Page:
CLAIM: Every has a for than for
Claim: are and have than .
Research question: Is the combustion of biodiesel more efficient than petroleum-based diesel in terms of energy output (enthalpy) and CO2 emissions?
Developing the research question:
1. Identify the key (important) terms in the claim. a. biofuels b. more efficient c. less environmental impact d. fossil fuels
2. Propose questions that need to be addressed to refine key terms and narrow the focus of the claim.
a. What are biofuels?
b. Which biofuels and fossil fuels will be investigated?
c. What does ‘more efficient’ mean in relation to energy output and greenhouse gas emissions?
d. How do energy output and greenhouse gas emissions link to the chemistry of fuels, exothermic reactions and enthalpy?
3. Conduct research to gather information to address the questions.
a. How will energy output be compared/evaluated?
b. Which greenhouse gases are produced as a by-product of combustion of biofuels and fossil fuels?
c. How will greenhouse gases be compared/evaluated?
d. What data will be collected for energy output and greenhouse gas emissions?
e. What is the chemistry related to energy production and greenhouse gases produced from the combustion of biofuels and fossil fuels?
4. Draft the research question to address the claim.
a. Do biofuels produce fewer greenhouse gases and more energy than fossils fuels?
5. Refine and focus the research question.
a. Focus on products of combustion: energy output (enthalpy) and CO2 produced.
b. Focus on biodiesel and petroleum-based diesel.
c. Define efficiency in terms of higher energy output and lower CO2 emissions.
6. Present the research question to the teacher for approval.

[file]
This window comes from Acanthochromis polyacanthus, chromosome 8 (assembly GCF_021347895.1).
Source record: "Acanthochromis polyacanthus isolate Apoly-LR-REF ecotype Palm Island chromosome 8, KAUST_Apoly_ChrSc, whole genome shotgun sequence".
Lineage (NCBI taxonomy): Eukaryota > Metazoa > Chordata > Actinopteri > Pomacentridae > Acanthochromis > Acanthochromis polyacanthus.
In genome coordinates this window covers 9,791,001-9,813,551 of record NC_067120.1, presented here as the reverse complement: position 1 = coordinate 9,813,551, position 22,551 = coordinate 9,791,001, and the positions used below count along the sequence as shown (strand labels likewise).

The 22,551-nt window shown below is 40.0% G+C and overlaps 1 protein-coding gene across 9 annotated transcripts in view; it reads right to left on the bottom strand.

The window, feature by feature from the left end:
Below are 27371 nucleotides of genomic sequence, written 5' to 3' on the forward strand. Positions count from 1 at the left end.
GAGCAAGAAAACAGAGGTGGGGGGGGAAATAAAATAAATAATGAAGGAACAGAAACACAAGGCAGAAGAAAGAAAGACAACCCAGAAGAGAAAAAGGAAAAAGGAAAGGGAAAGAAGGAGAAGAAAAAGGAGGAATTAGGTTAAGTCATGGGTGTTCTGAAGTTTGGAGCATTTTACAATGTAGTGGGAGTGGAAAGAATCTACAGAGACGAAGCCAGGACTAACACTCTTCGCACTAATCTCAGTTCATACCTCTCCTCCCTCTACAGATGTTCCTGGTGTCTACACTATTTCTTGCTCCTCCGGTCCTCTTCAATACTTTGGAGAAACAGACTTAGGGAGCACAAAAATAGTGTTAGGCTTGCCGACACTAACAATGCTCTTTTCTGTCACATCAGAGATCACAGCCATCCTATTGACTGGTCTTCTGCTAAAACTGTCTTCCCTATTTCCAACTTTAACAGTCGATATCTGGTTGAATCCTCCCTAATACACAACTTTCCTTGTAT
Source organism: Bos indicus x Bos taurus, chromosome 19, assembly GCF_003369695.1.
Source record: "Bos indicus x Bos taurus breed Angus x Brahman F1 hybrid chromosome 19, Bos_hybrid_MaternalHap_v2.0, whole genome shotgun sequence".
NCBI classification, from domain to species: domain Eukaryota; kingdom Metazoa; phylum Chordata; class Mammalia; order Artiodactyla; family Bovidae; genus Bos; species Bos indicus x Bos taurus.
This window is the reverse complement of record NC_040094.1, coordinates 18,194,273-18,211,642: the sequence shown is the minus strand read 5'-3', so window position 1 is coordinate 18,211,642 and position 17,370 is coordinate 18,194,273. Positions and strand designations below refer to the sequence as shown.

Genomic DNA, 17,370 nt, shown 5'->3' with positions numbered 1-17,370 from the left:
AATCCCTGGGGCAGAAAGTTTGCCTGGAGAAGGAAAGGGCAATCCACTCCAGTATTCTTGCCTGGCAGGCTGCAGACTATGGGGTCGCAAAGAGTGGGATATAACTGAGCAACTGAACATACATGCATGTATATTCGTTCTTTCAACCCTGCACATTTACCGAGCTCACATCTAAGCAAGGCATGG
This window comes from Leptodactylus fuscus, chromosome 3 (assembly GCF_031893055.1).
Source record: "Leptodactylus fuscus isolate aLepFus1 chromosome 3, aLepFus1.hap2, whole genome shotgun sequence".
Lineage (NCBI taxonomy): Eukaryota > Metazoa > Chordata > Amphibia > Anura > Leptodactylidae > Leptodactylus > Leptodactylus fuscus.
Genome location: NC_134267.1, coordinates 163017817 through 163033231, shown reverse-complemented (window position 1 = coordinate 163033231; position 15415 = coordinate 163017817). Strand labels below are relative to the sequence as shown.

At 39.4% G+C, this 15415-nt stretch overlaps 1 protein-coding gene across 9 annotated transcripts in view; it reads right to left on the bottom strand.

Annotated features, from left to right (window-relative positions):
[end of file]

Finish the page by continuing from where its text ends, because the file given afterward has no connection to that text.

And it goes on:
a. Is the combustion of biodiesel more efficient than petroleum-based diesel in terms of energy output (enthalpy) and CO2 emissions?
Google Advanced search techniques
1. You can complete an advanced search in Google Advanced Search, which helps narrow or refine your search for better, more specific results.
2. Narrow your results to one particular domain type, by adding site: and a name to your search terms.
3 letter Domain names
3. Use 'Ctrl F' (Control + Find) to search for particular terms easily in a long document, whether from a website or a database article.
4. Use a Google command to limit results to the : After you get your results, choose the Google Menu Bar, and choose 'Tools'. Then on the far left, at the drop-down menu next to 'Any Time', .you can choose 'Within the last year' (or less, if you prefer), but generally, you can choose 'Custom Range' at the bottom, as often the last 3 to 5 years would be sufficient for a recent search.
5. Use Boolean searching
The ENTIRE collection of resources provided by the BBC Library can be searched on ONE single, powerful search platform, which retrieves print books, eBooks, database articles and websites. Click HERE for assistance.
Currency: Timeliness of the information
|Relevance: Importance of the information for your needs
Authority: Source of the information
Accuracy: Reliability and correctness of the information
Purpose: Reason the information exists
The world’s largest collection of open access research papers
An inclusive journal community which believes all rigorous science needs to be published and discoverable, widely disseminated and freely accessible to all
A free distribution service and an open archive for scholarly articles in the fields of science
Breaks down the stories behind the most interesting news and photos on the Internet
Offers the best intelligent, informed science and technology coverage and analysis on a daily basis
Google Scholar's searches are set to cover scholarly material more often than 'regular' Google. Google Scholar's searches are set to cover scholarly material more often than 'regular' Google. Read the article below on the advantages an disadvantages of using it. TIP: To get PDFs only, type in 'filetype:pdf'. It's great!
Google Books can be very frustrating because often much of the book is missing and you are expected to purchase it to read the full content. So after you put in your search term you are interested in (eg biodiesel), and get some results up, you should then go immediately to the (on the left - above 'About this box')
and type in a particular word or term you are interested in (eg CO2 emissions OR methanol) you should get a number of pages pop up. Choose one that looks useful - you should get some good results this way!
Zotero can be set to the same Harvard AGPS (Australia) style that CiteAce uses, called 'Melbourne Polytechnic - Harvard'. Please read the instructions carefully.
Any issues - see your Library Staff